HAMILTON BEACH, MINNESOTA — When comedian and host of Comedy Central’s “The Nightly Show” Larry Wilmore ended his White House Correspondent’s Dinner speech last weekend, he left many in the room and in the press buzzing. Wilmore’s routine was scathing in its critique of Washington media elites and their cozy relationship with the people they were supposed to be covering. But Wilmore also called President Obama a jovial, familial variation of the “N-word” to end his speech, and that had 56-year-old Sharon LaBetts of Minnesota upset and offended on behalf of “Obama and all black people everywhere.”
LaBetts said that she “is under the impression that word is never to be used by anyone at any time ever, ever, ever, ever, ever.” She said that despite the fact that generations of African Americans have attempted to reclaim the word “nigger” and re-purpose it to be “nigga” and used in whatever way the speaker wishes to, that doesn’t matter because “as a society we have ALL decided that word is off limits” so “if the minority group that is most impacted by the pejorative use of a word is attempting to disarm it by appropriating it” she says that’s still “bad, wrong, terrible and shameful.”
After his blistering speech, Wilmore ended his speech by turning to President Obama and saying, “Yo Barry, you did it, my nigga.” A firestorm of controversy erupted over it. Both Wilmore and Obama are African American so LaBetts says that part of her wants to simply assume as an outsider to black culture that the use of that word in this context is in no way insulting, and is actually a very clever and subversive swipe at racist white people. She said she really wants to believe that Wilmore has the right to use that word in any capacity he sees fit, and that she as a white woman would be better off keeping her “mouth closed and ears open,” in her words, so she could learn more instead of “being a condescending, finger wagging interloper.” But, she said, ultimately her sense of indignation and political-correctness just won’t let her enjoy a joke or a moment of levity unless it is “100% guaranteed to offend absolutely no one.”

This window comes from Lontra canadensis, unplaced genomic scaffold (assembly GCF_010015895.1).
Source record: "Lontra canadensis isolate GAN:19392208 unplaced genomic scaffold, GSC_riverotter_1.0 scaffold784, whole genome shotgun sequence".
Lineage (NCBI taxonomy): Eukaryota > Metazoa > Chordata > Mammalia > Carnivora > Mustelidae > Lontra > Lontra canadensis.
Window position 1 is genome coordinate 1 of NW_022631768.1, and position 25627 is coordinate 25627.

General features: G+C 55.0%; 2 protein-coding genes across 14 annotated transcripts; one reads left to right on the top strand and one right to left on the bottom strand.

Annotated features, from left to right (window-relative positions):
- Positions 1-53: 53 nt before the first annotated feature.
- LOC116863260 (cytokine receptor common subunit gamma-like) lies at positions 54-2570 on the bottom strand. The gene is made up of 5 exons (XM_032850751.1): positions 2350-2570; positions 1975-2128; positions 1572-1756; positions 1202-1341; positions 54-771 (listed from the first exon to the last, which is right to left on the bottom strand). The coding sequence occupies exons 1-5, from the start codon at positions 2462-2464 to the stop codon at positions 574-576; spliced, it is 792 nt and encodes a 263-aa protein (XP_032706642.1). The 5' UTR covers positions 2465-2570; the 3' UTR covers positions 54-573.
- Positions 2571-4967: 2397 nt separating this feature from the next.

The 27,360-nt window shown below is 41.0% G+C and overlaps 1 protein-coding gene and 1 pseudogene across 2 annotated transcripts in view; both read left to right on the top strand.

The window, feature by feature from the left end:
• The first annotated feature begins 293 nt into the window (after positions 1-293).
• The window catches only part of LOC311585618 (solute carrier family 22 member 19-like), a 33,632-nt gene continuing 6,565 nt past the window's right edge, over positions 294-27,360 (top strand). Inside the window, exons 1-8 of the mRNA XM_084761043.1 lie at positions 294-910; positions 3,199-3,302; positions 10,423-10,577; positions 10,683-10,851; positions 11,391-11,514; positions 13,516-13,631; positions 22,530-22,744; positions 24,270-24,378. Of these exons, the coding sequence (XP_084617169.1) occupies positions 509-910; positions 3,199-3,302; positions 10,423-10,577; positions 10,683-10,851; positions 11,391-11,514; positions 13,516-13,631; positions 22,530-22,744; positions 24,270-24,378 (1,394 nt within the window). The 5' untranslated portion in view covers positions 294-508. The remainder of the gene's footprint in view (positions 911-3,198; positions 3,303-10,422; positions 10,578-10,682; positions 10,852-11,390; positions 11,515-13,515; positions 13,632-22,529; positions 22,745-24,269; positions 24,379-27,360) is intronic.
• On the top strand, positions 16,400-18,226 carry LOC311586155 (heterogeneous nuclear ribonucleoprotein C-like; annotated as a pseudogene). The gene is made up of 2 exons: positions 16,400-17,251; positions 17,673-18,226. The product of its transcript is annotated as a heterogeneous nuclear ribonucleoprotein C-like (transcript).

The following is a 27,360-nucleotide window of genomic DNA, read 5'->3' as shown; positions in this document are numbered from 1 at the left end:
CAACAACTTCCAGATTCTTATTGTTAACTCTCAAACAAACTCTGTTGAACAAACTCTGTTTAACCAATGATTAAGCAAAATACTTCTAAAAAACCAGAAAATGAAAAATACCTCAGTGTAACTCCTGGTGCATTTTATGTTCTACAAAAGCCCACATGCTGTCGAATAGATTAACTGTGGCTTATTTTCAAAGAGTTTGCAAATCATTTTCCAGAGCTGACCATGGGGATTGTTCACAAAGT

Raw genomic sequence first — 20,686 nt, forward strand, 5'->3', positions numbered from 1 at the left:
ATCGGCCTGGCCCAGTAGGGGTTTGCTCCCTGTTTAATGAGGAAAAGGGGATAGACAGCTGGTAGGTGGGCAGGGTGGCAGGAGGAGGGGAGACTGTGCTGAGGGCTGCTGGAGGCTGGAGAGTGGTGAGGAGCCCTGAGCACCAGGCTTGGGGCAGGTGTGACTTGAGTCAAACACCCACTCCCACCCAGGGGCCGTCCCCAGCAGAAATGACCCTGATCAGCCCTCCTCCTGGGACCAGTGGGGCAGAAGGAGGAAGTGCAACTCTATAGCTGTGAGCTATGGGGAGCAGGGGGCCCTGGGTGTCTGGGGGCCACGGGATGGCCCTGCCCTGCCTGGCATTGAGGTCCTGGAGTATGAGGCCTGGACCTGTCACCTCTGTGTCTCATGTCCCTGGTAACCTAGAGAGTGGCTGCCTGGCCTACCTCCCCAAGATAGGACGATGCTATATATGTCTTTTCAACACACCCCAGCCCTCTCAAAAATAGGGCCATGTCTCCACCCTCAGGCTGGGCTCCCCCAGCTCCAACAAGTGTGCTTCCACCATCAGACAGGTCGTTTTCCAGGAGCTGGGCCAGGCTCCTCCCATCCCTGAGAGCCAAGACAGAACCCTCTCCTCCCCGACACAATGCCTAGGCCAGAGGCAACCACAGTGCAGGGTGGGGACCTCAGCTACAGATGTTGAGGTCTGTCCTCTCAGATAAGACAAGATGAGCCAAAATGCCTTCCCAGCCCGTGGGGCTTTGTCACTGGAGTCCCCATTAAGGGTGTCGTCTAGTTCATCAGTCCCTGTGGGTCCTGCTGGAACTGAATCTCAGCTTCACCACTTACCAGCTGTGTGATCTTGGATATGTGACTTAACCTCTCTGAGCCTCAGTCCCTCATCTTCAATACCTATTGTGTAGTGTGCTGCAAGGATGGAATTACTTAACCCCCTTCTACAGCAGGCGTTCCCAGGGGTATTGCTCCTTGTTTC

“They should have at least put a trigger warning in the program for Mr. Wilmore’s speech,” LaBetts said, “to at least give those of us who are overly sensitive and uptight about things we don’t really understand and aren’t a part of a chance to find our safe spaces.” Ms. LaBetts went on to say she was “pretty sure” she was acting in “everyone’s best interests” by firing off a sternly-worded letter to Wilmore, the White House, and to “the inventors of comedy, whoever they are.”
Though she says her letter has met no response yet, she is sure she’ll get one, eventually.
“I’m white and live in America,” Sharon told us, “so eventually everything really becomes about me anyway. And that includes whether or not members of communities I don’t really belong to have a right to use any words they want to in order to mitigate the pervasive and lasting influence of racism in this country. If I say I’m offended, as a middle-aged white woman, that means something has to be done. Action has to be taken. I’m offended for Obama, and I’m offended for all the white people who had to hear that word used in a context they might not understand.”
In a press briefing on Monday, White House Press Secretary Josh Earnst said Obama “appreciated the sentiment” of Wilmore’s speech and was not offended. Sharon says she will “take that under advisement” but is still leaning toward a class action lawsuit against Wilmore, Comedy Central, and the “very idea of comedy itself.”
This story is developing.